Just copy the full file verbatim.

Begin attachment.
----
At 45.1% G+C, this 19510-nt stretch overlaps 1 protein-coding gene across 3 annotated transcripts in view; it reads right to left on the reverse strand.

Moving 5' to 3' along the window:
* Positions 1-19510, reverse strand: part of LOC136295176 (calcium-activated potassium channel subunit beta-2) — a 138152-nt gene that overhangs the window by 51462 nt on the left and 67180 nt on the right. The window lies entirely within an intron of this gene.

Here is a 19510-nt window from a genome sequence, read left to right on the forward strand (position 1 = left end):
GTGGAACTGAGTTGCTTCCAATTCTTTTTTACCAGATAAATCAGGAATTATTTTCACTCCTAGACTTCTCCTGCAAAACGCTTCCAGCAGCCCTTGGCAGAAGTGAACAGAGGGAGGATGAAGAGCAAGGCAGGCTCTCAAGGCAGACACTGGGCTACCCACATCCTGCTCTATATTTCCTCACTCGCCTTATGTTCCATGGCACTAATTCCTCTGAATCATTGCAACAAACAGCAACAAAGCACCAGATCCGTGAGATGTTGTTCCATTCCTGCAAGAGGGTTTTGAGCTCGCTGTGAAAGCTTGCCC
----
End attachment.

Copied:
At 45.1% G+C, this 19510-nt stretch overlaps 1 protein-coding gene across 3 annotated transcripts in view; it reads right to left on the reverse strand.

Moving 5' to 3' along the window:
* Positions 1-19510, reverse strand: part of LOC136295176 (calcium-activated potassium channel subunit beta-2) — a 138152-nt gene that overhangs the window by 51462 nt on the left and 67180 nt on the right. The window lies entirely within an intron of this gene.

Here is a 19510-nt window from a genome sequence, read left to right on the forward strand (position 1 = left end):
GTGGAACTGAGTTGCTTCCAATTCTTTTTTACCAGATAAATCAGGAATTATTTTCACTCCTAGACTTCTCCTGCAAAACGCTTCCAGCAGCCCTTGGCAGAAGTGAACAGAGGGAGGATGAAGAGCAAGGCAGGCTCTCAAGGCAGACACTGGGCTACCCACATCCTGCTCTATATTTCCTCACTCGCCTTATGTTCCATGGCACTAATTCCTCTGAATCATTGCAACAAACAGCAACAAAGCACCAGATCCGTGAGATGTTGTTCCATTCCTGCAAGAGGGTTTTGAGCTCGCTGTGAAAGCTTGCCC